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5 things to know about Black Walnut Bakery's damn delightful new Uptown cafe

Clockwise from top: lemon tart, Alsatian potatoes, chocolate croissant, chocolate chip cookie, mushroom croque monsieur. (Way too much lunch for two people to finish; $25.)

Clockwise from top: lemon tart, Alsatian potatoes, chocolate croissant, chocolate chip cookie, mushroom croque monsieur. (Way too much lunch for two people to finish; $25.) Emily Cassel

It's possible you already have Black Walnut Bakery Cafe fatigue. 

(...cafe-tigue?)

Leading up to last week's long-awaited opening of baker Sarah Botcher's Uptown eatery, it seemed like all anyone could talk about. We're no less guilty! Here at CP, we've profiled Botcher, called her then-nomadic bakery 2018's best, and—like everyone else—frothed/foamed at the mouth upon last fall's news that she was getting a location all her own. 

Now that it's (finally, properly) open, we dropped in for a quick little mid-week lunch. Here are five things to know before you do the same. 

5. You can get a real hearty meal here. 

"It has bacon in it, is that okay?"

"Yes."

"It's basically just cheese, bacon, and butter."

"Okay, wow... yes."

You've just read verbatim the conversation we had with a cashier upon ordering Black Walnut's Alsatian potatoes, a treat so gooey and rich even a cup (just $3.95!) is enough to leave you stuffed. Seriously, that and a coffee could make a more than satisfying lunch. The same can be said of the croque monsieur: cheese sauce inside, cheese on top, bread at least an inch thick on either side, available with either mushrooms or ham. 

4. But it's not all bacon and butter.

Oh, you don't usually like citrus-y desserts? Yeah, me either. And as a lemon-tart skeptic, I very much suggest you get the lemon tart.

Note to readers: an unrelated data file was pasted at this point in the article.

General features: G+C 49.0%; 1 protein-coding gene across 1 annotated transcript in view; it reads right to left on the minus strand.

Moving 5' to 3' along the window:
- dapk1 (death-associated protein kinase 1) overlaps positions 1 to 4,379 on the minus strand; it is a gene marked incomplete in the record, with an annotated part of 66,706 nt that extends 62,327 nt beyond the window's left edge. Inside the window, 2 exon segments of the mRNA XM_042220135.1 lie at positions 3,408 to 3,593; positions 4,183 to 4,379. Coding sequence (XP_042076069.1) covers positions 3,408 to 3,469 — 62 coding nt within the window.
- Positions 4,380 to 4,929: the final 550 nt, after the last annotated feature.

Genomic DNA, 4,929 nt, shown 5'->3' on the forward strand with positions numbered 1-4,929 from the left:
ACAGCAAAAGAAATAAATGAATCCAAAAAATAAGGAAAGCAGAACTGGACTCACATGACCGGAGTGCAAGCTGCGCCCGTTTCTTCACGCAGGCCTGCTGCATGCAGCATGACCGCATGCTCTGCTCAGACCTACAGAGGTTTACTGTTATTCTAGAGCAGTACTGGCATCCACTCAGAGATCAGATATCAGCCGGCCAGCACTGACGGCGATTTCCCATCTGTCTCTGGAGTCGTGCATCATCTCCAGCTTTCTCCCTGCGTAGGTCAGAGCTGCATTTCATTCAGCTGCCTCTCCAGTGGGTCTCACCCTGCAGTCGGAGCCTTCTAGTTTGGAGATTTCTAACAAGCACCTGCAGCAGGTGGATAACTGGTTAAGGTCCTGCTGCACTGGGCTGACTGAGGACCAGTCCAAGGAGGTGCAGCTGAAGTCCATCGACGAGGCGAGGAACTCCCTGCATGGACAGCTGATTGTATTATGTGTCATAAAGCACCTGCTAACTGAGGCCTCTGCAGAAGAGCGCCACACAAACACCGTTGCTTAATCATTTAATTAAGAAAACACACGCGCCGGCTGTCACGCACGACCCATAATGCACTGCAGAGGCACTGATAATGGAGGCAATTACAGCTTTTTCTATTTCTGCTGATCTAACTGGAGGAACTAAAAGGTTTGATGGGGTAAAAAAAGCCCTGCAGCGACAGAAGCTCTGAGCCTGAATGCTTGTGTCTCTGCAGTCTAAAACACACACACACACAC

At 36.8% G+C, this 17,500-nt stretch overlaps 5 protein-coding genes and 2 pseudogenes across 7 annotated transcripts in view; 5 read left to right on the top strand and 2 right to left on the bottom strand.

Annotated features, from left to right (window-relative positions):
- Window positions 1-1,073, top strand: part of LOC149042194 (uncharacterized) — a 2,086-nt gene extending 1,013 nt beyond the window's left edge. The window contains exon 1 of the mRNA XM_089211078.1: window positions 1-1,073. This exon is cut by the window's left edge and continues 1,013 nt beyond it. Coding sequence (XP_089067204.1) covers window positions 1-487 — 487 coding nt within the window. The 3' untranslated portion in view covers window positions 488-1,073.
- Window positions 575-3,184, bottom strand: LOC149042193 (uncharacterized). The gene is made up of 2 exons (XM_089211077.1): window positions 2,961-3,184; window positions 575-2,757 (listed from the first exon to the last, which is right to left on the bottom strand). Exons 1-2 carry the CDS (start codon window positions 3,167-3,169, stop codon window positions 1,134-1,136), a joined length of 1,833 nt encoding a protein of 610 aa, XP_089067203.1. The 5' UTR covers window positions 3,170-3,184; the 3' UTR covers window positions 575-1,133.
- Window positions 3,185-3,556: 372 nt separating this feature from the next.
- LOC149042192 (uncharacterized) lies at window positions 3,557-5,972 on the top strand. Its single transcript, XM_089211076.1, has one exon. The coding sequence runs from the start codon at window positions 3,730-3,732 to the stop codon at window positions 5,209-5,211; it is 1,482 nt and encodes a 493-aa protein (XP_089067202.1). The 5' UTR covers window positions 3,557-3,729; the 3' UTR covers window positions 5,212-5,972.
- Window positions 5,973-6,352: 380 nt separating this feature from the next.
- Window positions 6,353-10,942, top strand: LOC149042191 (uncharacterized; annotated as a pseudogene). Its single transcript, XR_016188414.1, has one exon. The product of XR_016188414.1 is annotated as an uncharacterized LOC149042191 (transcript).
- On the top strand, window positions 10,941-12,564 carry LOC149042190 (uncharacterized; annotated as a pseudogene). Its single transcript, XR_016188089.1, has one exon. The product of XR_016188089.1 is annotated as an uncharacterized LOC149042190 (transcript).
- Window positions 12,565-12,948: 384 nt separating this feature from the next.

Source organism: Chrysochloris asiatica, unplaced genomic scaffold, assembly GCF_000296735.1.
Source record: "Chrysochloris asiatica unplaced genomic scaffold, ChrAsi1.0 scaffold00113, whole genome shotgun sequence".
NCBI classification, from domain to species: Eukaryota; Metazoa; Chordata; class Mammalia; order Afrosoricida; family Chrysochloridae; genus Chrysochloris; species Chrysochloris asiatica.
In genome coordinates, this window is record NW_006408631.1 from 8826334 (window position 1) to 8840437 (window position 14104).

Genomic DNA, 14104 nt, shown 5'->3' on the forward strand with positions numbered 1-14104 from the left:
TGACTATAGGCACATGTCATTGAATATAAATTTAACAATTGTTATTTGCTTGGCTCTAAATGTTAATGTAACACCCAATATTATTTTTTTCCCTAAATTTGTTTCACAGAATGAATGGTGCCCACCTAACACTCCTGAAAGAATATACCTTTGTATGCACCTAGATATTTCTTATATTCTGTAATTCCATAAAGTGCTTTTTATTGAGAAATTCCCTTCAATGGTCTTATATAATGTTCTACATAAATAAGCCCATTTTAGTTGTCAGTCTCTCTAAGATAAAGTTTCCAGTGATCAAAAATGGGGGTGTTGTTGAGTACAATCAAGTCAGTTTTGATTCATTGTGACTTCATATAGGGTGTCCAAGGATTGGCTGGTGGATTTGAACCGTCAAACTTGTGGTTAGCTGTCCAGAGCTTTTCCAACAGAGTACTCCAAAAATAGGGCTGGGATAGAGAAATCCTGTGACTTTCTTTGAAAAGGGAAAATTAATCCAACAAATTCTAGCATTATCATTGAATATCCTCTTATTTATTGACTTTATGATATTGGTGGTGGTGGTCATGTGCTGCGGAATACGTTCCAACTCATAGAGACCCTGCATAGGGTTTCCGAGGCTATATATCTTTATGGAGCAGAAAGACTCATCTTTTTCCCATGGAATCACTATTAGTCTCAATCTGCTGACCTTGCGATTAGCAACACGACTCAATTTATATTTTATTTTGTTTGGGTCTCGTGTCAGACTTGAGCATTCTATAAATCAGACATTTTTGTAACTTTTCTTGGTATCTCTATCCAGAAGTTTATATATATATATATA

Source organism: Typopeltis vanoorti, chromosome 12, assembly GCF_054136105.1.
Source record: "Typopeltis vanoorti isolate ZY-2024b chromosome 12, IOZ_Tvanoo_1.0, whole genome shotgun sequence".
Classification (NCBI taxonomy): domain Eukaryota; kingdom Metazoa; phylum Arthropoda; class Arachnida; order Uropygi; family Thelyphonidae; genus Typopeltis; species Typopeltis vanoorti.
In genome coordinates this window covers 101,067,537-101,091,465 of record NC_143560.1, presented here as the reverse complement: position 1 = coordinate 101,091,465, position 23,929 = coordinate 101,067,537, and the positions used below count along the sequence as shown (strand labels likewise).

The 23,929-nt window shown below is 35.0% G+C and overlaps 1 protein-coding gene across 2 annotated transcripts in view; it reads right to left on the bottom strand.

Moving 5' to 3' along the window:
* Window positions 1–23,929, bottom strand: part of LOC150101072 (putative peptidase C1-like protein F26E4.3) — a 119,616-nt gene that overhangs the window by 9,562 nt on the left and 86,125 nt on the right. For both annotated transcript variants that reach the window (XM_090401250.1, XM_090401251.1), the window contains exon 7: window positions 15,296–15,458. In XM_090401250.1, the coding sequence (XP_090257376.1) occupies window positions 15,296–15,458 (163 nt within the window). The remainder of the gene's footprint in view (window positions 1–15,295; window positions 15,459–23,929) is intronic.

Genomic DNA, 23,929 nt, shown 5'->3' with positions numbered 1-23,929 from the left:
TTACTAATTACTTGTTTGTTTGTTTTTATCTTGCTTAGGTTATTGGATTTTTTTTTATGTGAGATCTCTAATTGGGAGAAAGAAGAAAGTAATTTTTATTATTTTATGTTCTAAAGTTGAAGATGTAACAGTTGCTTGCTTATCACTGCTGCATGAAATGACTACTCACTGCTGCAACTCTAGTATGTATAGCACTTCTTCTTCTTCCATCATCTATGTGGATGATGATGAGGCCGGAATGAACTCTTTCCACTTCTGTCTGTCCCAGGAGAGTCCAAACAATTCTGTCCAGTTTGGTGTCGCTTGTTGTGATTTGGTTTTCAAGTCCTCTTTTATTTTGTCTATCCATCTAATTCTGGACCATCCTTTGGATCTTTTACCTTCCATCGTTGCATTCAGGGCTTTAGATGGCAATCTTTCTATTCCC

Look at it!

Look at it! Emily Cassel

3. The place is an Insta-paradise. 

Not just because of the beautiful baked goods—though that sure makes it easy to snap a great 'gram. Thanks to a corner address with wide, tall windows, there's not a bad seat for aspiring influencers in the house, lighting-wise. High ceilings, pendant lights, and an open look into the kitchen amount to an airy and relaxing space to unwind with a tea and a book, if you'd rather leave the phone at home.

2. There are pies now, with more stuff on the way.

If you know Black Walnut from the cookies and croissants and things that were available at Spyhouse and One on One Bicycle Studio, know that there's much more available now that Botcher has a whole place to herself. Tarts, pies, cakes, that croque monsieur, those potatoes, breakfast sandwiches—eventually flatbreads and toasties, too. In addition to the coffee program, there are plans to debut beer and wine as well. 

Emily Cassel

Emily Cassel

1. Otherwise, it's just some of the finest baked goods in the Twin Cities, available in one place. 

There are a lot of arguments about how to make the perfect chocolate chip cookie, but really the answer is: however Botcher and her bakers do it. They're slim, a good five inches in diameter, but never flat—somehow infusing both softness and crispiness into that skinny surface. They're a little salty and not too sweet. Truly, they're the best chocolate chip cookies I've ever had. (Sorry, Mom.)

That sort of superlative baking has always marked Black Walnut's goods, extending to everything coming out of the kitchen long before Botcher had one of her own. Now that she does, well... the only difference is you don't have to get to the bike shop before they run out. 

 

Black Walnut Bakery
3157 Hennepin Ave. S., Minneapolis
612-353-6552